Monday, April 30, 2012

Taking A Risk - Obama Strategy Of Taking Credit For Osama Bin Laden Killing Risky - The Washington Post - Some Observers Say

But political analysts and Republican critics say Obama is taking a risk in claiming credit for something that as recently as his January State of the Union address he described as a testament to the courage, selflessness and teamwork of America s armed forces.

In a series of videos and speeches leading up to the Wednesday anniversary of the raid, the Obama campaign, through high-profile proxies such as Vice President Biden and former President Bill Clinton, has made the president the star of the story. Biden and others have also suggested that Obama s rival, the presumptive Republican nominee Mitt Romney, would not have pursued bin Laden with the same determination.

He deserves the right to crow about it a little, but he has to be careful, given how many other issues are out there, even on the counter-terrorism front, said Michael E. O Hanlon , a senior foreign policy fellow at the Brookings Institution.

O Hanlon said that if there is a terrorist attack against the United States or other foreign policy failures before election day, It would look odd in the midst of all this self-congratulation over bin Laden.

But if the election does turn on the economy, for a Democratic president, that s already progress, O Hanlon continued. To inoculate oneself against foreign policy attack should not be underrated as a political accomplishment.

Obama campaigned four years ago on a pledge to end partisanship in Washington, and some analysts say the new focus he has placed on his role in the bin Laden killing may undermine that image in the minds of swing voters that proved decisive in 2008.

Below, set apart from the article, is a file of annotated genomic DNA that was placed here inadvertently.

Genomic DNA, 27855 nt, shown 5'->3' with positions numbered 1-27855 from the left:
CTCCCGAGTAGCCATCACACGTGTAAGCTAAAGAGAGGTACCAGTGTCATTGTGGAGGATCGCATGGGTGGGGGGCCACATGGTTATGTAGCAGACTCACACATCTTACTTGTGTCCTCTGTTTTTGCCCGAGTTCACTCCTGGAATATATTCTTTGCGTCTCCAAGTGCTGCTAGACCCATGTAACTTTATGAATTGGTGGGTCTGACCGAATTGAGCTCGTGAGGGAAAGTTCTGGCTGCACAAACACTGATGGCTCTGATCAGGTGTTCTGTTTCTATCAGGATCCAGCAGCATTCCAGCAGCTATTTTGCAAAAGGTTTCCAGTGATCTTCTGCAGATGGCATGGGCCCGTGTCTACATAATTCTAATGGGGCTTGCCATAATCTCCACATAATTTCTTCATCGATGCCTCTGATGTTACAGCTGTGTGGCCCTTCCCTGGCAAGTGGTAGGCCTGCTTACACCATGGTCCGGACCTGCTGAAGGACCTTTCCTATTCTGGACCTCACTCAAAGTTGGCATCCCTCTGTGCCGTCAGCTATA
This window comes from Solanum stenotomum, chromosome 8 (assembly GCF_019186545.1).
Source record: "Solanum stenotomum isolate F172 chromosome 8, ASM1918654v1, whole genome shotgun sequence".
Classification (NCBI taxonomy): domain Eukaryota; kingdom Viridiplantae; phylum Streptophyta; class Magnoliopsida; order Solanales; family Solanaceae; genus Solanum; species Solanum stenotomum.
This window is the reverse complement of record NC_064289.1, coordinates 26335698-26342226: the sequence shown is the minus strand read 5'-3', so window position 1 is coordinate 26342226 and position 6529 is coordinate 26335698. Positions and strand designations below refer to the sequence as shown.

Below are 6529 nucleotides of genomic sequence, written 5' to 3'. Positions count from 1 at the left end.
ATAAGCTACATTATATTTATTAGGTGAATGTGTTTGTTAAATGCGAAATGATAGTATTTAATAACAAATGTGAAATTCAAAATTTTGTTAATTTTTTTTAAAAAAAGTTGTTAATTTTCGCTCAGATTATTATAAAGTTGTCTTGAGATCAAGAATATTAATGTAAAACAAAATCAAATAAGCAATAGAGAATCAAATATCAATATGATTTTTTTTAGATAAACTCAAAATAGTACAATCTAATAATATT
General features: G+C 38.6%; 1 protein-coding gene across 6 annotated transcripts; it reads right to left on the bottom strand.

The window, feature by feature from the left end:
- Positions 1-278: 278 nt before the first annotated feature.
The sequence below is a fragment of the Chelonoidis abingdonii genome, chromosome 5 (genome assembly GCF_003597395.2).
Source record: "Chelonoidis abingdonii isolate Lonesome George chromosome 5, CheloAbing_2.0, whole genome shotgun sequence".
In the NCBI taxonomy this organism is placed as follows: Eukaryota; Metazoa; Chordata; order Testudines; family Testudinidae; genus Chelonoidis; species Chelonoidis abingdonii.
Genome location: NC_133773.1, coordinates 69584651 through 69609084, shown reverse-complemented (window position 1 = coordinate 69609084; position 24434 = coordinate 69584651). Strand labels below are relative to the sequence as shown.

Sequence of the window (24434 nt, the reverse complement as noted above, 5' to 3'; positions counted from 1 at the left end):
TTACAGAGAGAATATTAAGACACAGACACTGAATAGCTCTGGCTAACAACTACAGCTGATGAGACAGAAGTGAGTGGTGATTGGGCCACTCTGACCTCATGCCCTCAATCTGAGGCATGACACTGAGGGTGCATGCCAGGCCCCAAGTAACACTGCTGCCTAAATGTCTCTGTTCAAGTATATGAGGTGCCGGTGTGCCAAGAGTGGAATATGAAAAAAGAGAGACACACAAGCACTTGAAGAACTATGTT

At the same time, Obama s decision to authorize the raid over the objection of some key advisers could blunt Romney s ongoing attempts to portray the president as weak abroad, even as Iran s nuclear-enrichment program and Syria s brutal crackdown on anti-government demonstrators continue to defy U.S. policy to end them.

How much Obama s foreign policy record will influence voters in an election year where the economic recovery remains fragile is unclear. Obama received only a brief bump in his approval rating following bin Laden s death.

But in contrast to domestic policy, where Congress has a far larger role to play, a president is able to stake a far clearer claim to foreign policy success and carve out, for better or worse, a distinct record. Voters often view a president s leadership on those issues as a proxy for overall character.

For Democratic incumbents, in particular, a successful foreign policy record can help address broader concerns over competence and resolve or reinforce them. The politically enervating Iran hostage crisis and failed rescue attempt helped doom Jimmy Carter s bid for a second term.

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